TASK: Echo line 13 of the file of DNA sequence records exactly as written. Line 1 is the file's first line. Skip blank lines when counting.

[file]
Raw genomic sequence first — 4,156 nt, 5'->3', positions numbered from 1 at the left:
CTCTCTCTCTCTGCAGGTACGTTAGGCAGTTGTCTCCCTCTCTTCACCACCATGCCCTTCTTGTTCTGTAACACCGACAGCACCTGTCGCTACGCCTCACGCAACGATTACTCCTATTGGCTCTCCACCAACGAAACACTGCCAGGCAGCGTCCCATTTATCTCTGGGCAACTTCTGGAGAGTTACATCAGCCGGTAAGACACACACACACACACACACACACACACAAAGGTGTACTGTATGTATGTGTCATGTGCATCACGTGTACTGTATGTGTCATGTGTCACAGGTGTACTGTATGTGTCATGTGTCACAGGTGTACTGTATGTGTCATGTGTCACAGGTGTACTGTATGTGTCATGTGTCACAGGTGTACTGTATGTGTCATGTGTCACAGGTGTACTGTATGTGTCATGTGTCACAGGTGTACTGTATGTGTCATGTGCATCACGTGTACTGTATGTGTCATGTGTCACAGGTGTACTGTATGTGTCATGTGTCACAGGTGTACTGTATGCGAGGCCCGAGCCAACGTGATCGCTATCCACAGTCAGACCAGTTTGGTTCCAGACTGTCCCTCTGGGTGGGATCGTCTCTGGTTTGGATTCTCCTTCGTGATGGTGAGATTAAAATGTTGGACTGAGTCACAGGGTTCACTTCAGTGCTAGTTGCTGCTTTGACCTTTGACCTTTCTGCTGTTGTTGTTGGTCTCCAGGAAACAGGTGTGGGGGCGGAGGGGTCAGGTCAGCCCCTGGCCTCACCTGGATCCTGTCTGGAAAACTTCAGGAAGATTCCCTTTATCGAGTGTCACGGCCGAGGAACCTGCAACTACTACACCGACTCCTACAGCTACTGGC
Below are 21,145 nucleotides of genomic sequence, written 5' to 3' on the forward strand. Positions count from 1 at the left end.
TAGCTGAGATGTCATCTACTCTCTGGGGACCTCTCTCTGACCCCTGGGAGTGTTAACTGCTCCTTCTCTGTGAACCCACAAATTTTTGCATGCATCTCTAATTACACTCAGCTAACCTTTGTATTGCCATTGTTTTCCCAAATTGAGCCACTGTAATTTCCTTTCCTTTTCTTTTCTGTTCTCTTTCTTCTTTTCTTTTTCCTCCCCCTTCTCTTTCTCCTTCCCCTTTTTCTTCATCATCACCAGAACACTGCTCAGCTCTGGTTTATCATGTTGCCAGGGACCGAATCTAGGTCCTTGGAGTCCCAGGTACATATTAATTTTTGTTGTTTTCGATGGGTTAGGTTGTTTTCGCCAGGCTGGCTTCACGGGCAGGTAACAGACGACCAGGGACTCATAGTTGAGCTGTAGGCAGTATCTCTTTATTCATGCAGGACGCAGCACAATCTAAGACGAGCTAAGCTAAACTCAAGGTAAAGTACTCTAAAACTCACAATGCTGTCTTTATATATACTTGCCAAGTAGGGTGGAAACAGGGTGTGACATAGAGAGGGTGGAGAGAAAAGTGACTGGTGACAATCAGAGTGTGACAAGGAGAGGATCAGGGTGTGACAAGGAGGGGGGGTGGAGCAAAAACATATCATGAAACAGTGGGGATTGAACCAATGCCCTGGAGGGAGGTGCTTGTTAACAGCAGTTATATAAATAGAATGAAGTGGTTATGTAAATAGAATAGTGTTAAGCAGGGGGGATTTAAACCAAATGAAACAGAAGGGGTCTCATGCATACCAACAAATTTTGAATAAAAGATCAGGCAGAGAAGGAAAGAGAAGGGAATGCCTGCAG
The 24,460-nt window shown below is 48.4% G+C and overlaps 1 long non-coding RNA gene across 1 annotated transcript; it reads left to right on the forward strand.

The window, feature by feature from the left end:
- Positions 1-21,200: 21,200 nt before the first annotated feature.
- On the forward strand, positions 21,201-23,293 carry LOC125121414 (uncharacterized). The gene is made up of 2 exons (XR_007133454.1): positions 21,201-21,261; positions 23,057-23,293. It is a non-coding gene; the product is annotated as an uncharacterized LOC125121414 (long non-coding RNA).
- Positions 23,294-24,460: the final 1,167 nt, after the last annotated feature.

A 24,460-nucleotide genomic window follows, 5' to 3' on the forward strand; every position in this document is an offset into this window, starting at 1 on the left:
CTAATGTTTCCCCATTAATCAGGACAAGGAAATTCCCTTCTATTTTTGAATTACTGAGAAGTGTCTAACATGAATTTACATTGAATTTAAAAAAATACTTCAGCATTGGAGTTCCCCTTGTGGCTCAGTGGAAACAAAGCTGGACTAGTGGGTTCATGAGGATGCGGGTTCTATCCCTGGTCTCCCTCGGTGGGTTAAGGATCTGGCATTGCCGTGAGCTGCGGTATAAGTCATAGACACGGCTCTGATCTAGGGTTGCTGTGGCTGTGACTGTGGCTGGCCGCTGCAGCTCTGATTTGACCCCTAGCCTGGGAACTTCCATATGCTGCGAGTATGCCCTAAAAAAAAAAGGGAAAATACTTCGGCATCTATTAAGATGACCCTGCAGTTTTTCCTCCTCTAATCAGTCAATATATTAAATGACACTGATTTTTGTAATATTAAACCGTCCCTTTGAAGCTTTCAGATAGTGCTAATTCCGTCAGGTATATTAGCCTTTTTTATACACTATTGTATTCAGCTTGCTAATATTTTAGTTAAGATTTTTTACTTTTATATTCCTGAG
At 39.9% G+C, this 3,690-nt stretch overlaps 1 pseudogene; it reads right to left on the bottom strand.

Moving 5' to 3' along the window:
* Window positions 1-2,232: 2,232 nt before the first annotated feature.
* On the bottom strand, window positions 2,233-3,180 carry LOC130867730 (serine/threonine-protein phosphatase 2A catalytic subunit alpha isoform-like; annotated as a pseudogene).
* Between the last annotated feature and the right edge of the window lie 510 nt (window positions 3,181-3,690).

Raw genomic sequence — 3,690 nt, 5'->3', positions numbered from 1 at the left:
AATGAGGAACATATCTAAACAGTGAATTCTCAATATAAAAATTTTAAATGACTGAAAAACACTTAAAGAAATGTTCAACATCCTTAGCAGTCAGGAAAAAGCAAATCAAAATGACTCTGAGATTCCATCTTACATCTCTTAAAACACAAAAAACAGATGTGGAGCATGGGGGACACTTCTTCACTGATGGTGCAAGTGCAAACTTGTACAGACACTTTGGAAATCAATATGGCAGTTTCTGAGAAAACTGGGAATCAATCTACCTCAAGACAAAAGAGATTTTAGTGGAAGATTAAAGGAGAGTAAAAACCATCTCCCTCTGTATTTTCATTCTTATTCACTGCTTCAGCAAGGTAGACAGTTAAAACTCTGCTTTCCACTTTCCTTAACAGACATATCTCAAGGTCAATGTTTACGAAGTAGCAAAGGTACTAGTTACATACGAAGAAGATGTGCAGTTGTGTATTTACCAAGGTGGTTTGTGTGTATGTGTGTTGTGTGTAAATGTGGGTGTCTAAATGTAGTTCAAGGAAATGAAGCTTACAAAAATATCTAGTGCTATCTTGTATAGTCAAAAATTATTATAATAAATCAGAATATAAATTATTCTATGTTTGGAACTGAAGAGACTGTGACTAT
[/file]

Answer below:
Moving 5' to 3' along the window: